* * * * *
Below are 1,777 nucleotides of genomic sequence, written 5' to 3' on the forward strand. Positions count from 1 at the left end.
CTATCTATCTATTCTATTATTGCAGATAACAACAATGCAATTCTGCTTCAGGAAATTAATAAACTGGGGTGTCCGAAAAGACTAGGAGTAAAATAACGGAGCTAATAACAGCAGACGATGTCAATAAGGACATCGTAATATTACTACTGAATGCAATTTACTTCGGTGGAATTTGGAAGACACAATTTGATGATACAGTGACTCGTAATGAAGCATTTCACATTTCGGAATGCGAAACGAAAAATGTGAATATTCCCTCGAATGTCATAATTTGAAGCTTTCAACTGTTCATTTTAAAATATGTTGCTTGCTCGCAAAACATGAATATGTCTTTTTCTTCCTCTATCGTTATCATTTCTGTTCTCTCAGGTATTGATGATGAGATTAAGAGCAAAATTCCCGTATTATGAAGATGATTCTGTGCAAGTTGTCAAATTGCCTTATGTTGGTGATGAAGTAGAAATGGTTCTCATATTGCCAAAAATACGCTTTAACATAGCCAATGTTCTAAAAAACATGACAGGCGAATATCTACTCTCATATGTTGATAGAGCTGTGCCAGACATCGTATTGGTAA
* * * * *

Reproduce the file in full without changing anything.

Below are 1,777 nucleotides of genomic sequence, written 5' to 3' on the forward strand. Positions count from 1 at the left end.
CTATCTATCTATTCTATTATTGCAGATAACAACAATGCAATTCTGCTTCAGGAAATTAATAAACTGGGGTGTCCGAAAAGACTAGGAGTAAAATAACGGAGCTAATAACAGCAGACGATGTCAATAAGGACATCGTAATATTACTACTGAATGCAATTTACTTCGGTGGAATTTGGAAGACACAATTTGATGATACAGTGACTCGTAATGAAGCATTTCACATTTCGGAATGCGAAACGAAAAATGTGAATATTCCCTCGAATGTCATAATTTGAAGCTTTCAACTGTTCATTTTAAAATATGTTGCTTGCTCGCAAAACATGAATATGTCTTTTTCTTCCTCTATCGTTATCATTTCTGTTCTCTCAGGTATTGATGATGAGATTAAGAGCAAAATTCCCGTATTATGAAGATGATTCTGTGCAAGTTGTCAAATTGCCTTATGTTGGTGATGAAGTAGAAATGGTTCTCATATTGCCAAAAATACGCTTTAACATAGCCAATGTTCTAAAAAACATGACAGGCGAATATCTACTCTCATATGTTGATAGAGCTGTGCCAGACATCGTATTGGTAA